SpectraMedi rides the medical-transcription
Adam Rombel Journal Staff
SYRACUSE — The days when doctors
and other medical professionals would use hand-written
notes to record and convey information about patients’ health
are rapidly fading away. Spectrum Software Solutions, Inc.,
through its SpectraMedi unit, is a fast-growing Syracuse
based company that’s taking advantage of the trend
toward utilizing hightech, medical-transcription services.
Medical transcription involves
converting medical records dictated by doctors and others into
data that can be sent to a transcriber anywhere in the world, who
then types it up. The material transcribed includes patient history
and physical reports, clinic and office notes, operative reports,
discharge summaries, letters, psychiatric evaluations, laboratory
reports, X-ray results, pathology reports, and other medical records.
These transcribed records are used for archives, reference, or
for legal proof of medical advice.
Medical transcription has become
more sophisticated over the years, graduating from the use of simple
tape-recorders to various hand-held recorders such as the Pocket
PC and the Olympus digital recorder, as well as advanced phone-in
Frank and Ancy Kunnumpurath, natives
of India, founded Spectrum Software Solutions in 1997 and the SpectraMedi
divisionin 1999. By the end of its first year, SpectraMedi generated
about $100,000 in sales. This year, SpectraMedi expects to reach
$3 million in revenue and more than $100,000 in profit, which was
last year’s total.
“We’ve seen tremendous,
exponential growth,” says, Frank Kunnumpurath, co-owner of
the company, along with his wife.
SpectraMedi’s customers include
specialty medical practices, family doctors, and hospital departments.
Central New York clients include: Internist Associates of CNY,
CNY Family Care, Colon Rectal Associates of CNY, Family Medicine
Services Group, Loretto Health & Rehabilitation CTR, Orthopedic
Medical Service Group, the Onondaga County Health Department’s
Bureau of Disease Control, Oswego County Opportunities, and Vivian
Teal Howard Health Center. But 95 percent of its customers are
outside the Syracuse area, Kunnumpurath says.
SpectraMedi has three offices:
one at 6562 Ridings Road in the Town of Salina and wo in Kerala,
India. The company employs more than 300 people, with most of those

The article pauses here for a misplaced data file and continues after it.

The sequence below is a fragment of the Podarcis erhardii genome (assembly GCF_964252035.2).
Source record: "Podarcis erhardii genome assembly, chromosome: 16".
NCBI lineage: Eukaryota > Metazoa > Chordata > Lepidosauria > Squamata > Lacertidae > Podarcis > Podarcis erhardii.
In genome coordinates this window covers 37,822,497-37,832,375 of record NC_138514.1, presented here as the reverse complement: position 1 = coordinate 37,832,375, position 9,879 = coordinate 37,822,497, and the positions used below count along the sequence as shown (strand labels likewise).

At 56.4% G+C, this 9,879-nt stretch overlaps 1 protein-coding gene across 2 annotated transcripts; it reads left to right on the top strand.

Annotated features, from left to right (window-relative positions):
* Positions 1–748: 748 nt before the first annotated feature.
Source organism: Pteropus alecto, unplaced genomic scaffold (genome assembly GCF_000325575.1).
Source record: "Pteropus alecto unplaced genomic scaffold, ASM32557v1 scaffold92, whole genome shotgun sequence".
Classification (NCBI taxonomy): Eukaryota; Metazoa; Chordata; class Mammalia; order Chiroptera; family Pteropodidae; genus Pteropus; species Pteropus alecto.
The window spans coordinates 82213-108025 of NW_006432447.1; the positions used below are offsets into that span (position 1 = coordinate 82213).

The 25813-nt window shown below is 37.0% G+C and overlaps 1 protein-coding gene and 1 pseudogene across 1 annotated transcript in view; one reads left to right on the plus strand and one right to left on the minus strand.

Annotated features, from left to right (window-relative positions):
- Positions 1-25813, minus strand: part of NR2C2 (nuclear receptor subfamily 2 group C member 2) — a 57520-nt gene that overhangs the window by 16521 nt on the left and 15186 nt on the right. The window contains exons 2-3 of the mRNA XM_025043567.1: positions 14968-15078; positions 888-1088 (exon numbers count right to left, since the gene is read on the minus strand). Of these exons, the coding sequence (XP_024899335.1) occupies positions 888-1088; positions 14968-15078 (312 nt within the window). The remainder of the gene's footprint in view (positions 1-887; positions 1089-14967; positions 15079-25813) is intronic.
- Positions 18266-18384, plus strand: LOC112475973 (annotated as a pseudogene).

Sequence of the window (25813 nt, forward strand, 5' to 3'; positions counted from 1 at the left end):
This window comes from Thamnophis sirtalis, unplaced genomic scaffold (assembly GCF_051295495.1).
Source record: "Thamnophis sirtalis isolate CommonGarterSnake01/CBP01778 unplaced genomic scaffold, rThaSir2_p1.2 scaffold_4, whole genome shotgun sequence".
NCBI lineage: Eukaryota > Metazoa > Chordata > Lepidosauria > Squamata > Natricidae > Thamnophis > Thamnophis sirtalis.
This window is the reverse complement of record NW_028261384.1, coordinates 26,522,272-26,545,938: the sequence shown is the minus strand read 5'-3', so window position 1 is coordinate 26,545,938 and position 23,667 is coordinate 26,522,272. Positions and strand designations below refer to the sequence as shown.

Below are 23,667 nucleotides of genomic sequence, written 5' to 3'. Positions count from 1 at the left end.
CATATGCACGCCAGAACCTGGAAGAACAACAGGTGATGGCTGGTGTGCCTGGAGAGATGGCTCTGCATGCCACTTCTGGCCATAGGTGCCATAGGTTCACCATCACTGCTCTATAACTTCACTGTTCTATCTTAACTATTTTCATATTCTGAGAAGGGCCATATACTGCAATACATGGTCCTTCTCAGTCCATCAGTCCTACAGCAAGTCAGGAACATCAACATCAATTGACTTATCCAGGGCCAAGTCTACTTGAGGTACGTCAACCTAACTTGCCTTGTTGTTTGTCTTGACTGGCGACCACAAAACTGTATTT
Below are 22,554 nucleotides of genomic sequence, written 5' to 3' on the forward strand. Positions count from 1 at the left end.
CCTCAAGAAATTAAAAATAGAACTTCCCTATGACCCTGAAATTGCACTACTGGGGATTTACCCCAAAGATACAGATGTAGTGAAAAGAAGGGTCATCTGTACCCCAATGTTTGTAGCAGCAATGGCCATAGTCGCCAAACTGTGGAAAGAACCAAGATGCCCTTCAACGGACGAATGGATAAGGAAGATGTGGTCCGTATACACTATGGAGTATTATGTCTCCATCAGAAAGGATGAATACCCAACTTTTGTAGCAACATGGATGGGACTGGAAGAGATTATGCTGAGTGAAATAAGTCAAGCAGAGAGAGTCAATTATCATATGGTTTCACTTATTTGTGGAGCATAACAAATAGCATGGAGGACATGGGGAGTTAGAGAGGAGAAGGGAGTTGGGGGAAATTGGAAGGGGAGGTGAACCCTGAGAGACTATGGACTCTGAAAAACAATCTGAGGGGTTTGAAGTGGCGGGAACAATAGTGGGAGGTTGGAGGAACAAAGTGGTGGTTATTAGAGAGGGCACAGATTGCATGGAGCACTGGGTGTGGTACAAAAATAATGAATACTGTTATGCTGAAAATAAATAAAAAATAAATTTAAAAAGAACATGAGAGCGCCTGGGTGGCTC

in India, says Thomas E. Flynn, a vice president with SpectraMedi’s
parent company. SpectraMedi has 30 full-time employees in the U.S.,
seven of whom are in Central New York, he adds. The rest are spread
across the U.S. and Canada, working from their homes.
They’ve been busy. In the
first six months of this year, SpectraMedi’s workers transcribed
about 15-million lines of medical dictation.
About 90 percent of SpectraMedi’s
revenue comes from transcription services while 10 percent results
from selling software and technology services. The new flagship
software product for the latter is Speech2Print, a dictation and
transcription- management solution, which came to market last January.
SpectraMedi recently installed
the Speech2Print system at a radiology practice in NewHampshire. “The
system allows the radiologists to review the typed-up transcriptions,
electronically sign them, and print them from anywhere,” explains
Kunnumpurath. “The report can then be faxed to the referring
doctor’s office without any manual intervention.”
SpectraMedi plans on creating a
new division for the Speech2Print business and on hiring more technical-support
and sales staff to boost sales, Kunnumpurath, says, without providing
a target or goal. The company will also seek outside investors
to help financethis division, he says.
The company will also continue
to hire more transcribers. SpectraMedi may also begin offering
franchises to owners of small medical-transcription companies,
Kunnumpurath says. The selling point would be that SpectraMedi
can offer these owners medical benefits, vacation time, and its
technical and staff resources, he says. SpectraMedi, in turn, would
obtain experienced, quality transcription staffers, who are exceedingly
difficult to find, he explains.